2021 it’s been a while folks

Boo! Is anyone still there? Few words have sullied these pages for a while, but as Covid lock downs ease across Europe its time to make plans and dream of getting away …..

But first a new heart for Pippin

Pippin sails like a witch when I get it right, but motored like a dog, though I have no idea why each of those 2 creatures should be referred to in such terms. It wasn’t that Pippin didn’t do her best when under power, it was just that her tiny, 24 year old Yanmar was not only past its best, like the skipper, but it had never really been man enough even in its youth to shift all 8 tons of Pippin against the boisterous winds and free flowing tides that inhabit these beautiful islands.

‘Stone de Croz’ the original Guernseyman

I prefer to sail with company these days, so Stone de Croz has been promoted to cabin boy, but he’s a tricky crew mate for he never listens to his skipper. Ever! Period!

Age brought impatience – why the SH one T should I not want Pippin to perform to her best both under sail and power, something she might like too? Fortunately downsizing our home allowed my dream to become reality, so the project began with the decision on size and type of engine. I have had Yanmar’s for decades and found them pretty solid beasts, so that was the first part of the decision out of the way.

Of course you know it is a Yanmar 3JH 40CR

The laws of hydro dynamics dictate the maximum speed of a displacement vessel and even I could calculate that Pippin was good for little more than a smidgeon over 7 knots – that and limited space determined the maximum size of engine and 40 hp seemed about right; enough power but not so much that fuel consumption would rocket.

Mr Yanmar informed me that he was only making common rail diesel engines from 40 hp upwards and such beasts have caused much sucking of teeth amongst the long distance, self reliant cruising fraternity. But I can’t fix any engine anyway and the environmental considerations helped me make the decision – common rail diesels burn less more efficiently producing less pollution.

I signed the cheques and watched what the experts did, with a little not always helpful intervention from me and eventually, 5 months after Pippin came ashore, she slipped back into the water on a cold March day in 2021. And I haven’t even mentioned the ‘C’ word! Suffice to say Pippin’s heart beats much more strongly now and her performance under engine has been transformed making it a joy rather than a chore to journey under engine. A cross Channel motor is now possible within the hours of daylight and even the journey to that other island, Jersey, should be considerably less. Great stuff, just don’t ask about the bill!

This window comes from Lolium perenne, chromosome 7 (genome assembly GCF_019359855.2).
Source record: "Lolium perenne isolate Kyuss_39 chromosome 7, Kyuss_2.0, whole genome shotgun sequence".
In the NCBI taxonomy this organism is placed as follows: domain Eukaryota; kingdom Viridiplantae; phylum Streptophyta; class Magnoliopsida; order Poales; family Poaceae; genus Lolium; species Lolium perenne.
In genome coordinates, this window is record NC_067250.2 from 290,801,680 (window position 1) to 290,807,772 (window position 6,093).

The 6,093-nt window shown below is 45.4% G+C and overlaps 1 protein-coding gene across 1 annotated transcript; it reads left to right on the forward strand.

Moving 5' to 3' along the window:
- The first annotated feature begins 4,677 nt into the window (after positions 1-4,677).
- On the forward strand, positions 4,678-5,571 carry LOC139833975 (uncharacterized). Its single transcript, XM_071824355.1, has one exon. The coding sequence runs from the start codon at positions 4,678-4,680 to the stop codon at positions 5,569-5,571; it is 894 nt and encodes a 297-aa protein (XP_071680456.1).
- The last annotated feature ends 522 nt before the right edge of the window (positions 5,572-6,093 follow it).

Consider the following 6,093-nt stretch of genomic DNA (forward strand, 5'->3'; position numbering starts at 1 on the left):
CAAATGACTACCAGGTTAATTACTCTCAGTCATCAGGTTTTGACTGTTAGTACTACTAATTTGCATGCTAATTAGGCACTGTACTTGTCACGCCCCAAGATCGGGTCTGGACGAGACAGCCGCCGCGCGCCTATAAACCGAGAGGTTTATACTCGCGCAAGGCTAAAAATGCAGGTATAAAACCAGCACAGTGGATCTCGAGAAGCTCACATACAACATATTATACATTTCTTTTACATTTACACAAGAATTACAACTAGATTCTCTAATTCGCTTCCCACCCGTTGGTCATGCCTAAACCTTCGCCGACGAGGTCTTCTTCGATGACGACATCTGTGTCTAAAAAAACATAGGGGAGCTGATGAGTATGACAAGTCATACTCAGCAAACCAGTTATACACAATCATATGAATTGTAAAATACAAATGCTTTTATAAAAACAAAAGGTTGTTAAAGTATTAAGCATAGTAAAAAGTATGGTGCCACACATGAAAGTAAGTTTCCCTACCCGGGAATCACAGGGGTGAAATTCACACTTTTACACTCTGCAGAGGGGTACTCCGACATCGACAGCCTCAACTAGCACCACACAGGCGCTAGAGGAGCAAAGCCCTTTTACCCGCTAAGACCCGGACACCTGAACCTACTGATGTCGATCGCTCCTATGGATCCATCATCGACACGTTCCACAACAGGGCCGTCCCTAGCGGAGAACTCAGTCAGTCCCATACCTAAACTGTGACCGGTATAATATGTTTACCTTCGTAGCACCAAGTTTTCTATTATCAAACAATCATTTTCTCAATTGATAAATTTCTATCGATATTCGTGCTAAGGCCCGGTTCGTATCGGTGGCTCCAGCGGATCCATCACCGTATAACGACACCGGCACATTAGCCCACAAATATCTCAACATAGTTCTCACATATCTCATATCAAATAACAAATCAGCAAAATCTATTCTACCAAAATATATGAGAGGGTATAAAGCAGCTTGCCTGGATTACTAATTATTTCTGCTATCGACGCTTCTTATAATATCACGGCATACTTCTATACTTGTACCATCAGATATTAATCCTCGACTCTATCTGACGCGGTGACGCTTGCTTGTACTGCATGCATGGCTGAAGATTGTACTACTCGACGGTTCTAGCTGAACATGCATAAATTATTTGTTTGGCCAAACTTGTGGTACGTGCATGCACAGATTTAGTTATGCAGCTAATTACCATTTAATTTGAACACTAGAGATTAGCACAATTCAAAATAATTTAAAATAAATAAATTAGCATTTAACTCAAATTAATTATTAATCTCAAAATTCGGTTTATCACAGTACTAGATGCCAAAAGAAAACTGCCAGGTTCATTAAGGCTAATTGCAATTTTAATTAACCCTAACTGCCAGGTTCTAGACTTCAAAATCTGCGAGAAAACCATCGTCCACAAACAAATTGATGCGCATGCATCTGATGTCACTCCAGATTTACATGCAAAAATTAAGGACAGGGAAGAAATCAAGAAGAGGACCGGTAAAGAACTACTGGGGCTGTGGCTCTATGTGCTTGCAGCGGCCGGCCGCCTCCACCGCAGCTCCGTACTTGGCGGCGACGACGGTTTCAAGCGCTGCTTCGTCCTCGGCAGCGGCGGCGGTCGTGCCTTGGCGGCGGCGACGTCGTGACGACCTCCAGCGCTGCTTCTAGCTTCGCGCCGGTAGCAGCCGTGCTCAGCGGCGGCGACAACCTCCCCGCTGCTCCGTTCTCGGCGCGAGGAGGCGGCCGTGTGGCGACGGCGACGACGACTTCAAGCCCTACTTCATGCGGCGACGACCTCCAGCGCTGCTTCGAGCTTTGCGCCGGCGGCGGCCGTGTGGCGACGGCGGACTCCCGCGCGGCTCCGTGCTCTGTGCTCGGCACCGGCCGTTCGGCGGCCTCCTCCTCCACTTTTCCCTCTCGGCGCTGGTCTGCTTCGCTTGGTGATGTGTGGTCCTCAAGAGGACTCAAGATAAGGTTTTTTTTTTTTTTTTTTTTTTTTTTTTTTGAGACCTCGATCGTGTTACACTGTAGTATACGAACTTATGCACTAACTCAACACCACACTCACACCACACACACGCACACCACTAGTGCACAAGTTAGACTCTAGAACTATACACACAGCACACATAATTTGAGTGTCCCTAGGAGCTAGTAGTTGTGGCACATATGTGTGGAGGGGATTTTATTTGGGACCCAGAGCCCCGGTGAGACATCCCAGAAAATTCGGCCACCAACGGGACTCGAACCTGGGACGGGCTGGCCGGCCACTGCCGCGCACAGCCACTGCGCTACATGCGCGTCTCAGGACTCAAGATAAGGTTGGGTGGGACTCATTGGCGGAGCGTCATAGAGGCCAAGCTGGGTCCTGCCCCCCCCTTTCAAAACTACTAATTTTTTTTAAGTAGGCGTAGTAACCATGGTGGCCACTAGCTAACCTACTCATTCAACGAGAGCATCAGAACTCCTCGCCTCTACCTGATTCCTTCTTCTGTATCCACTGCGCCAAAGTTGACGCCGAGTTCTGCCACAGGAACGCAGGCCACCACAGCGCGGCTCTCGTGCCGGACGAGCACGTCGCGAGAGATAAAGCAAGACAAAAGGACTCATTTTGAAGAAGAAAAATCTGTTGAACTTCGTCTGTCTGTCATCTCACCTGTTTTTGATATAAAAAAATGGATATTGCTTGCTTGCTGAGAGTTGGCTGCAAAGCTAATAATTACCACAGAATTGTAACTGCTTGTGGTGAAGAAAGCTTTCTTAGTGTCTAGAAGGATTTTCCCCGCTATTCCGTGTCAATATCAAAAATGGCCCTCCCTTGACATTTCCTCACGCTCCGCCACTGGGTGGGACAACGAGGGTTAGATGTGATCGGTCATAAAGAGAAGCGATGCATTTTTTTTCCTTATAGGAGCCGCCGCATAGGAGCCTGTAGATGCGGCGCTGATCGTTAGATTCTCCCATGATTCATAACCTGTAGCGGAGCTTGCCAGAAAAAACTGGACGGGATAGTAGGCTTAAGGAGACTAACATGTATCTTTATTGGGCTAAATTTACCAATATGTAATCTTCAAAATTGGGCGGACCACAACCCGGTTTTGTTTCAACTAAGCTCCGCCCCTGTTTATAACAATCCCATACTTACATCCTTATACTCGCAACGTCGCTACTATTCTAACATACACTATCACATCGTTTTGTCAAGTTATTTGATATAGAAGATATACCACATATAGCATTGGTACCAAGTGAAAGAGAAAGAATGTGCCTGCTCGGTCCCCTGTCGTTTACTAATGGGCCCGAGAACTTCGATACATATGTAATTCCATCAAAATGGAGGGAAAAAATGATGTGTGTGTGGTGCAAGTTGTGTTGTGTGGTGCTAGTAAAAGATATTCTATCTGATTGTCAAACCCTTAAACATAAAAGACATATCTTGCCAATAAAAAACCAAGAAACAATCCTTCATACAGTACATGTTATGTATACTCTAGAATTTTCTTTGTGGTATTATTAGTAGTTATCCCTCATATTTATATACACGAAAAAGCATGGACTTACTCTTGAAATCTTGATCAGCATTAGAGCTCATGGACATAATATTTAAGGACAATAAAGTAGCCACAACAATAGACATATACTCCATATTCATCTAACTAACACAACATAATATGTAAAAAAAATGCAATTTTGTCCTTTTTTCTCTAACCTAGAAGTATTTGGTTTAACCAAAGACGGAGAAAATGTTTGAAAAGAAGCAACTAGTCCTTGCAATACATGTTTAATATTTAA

Meanwhile Pippin and I have been pottering about at Warp speed round these shores and I have sat admiring bow waves and wakes the like of which I have never seen before – and I should even be able to keep up with my daughter’s rowing crew, who could comfortably outrun Pippin before!

Where to Next?

Relaunch 2021

With Pippin in tip top shape, unlike her comfortably ballasted skipper, it was time to pull out my notepad and to start working up a plan for 2021 and good riddance to what is going on with the big ‘C’. A friend had sailed alone 2,500 miles around the United Kingdom in lockdown, whilst I had cowered indoors binging on solo sailing videos, all involving skippers with more grit and skill than I possess. But I can’t use that as an excuse for keeping Pippin tied to the dockside..

A Swat analysis seemed a pretty good idea to start with, and after much chuntering and head scratching, the results of my labours boiled down to three simple sentences;

Strengths – the boat

Weaknesses – the skipper

Threats – collisions and sinking.

With that exercise completed, it was time to get cracking so I have got some charts, drawn some lines on them, panicked over rations, wondered where I am going to put everything and lost all sorts of bits and bobs I thought I had somewhere. So no change there then.

Where to though? Well I’ll cross the Channel to Plymouth to catch up with friends and my Royal Marine nephew very soon but will keep the plans that are gradually forming for another day, lest courage fails me. But it would be nice to head south, towards sunshine and warmth .. but then no plan survives past the start line so we’ll see.

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The Royal Navy gathers speed off Cawsand Bay, Plymouth
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Plymouth breakwater
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Sailing with sunshine

Until then “Cheeri” as we say down ‘yer’.

By ajay290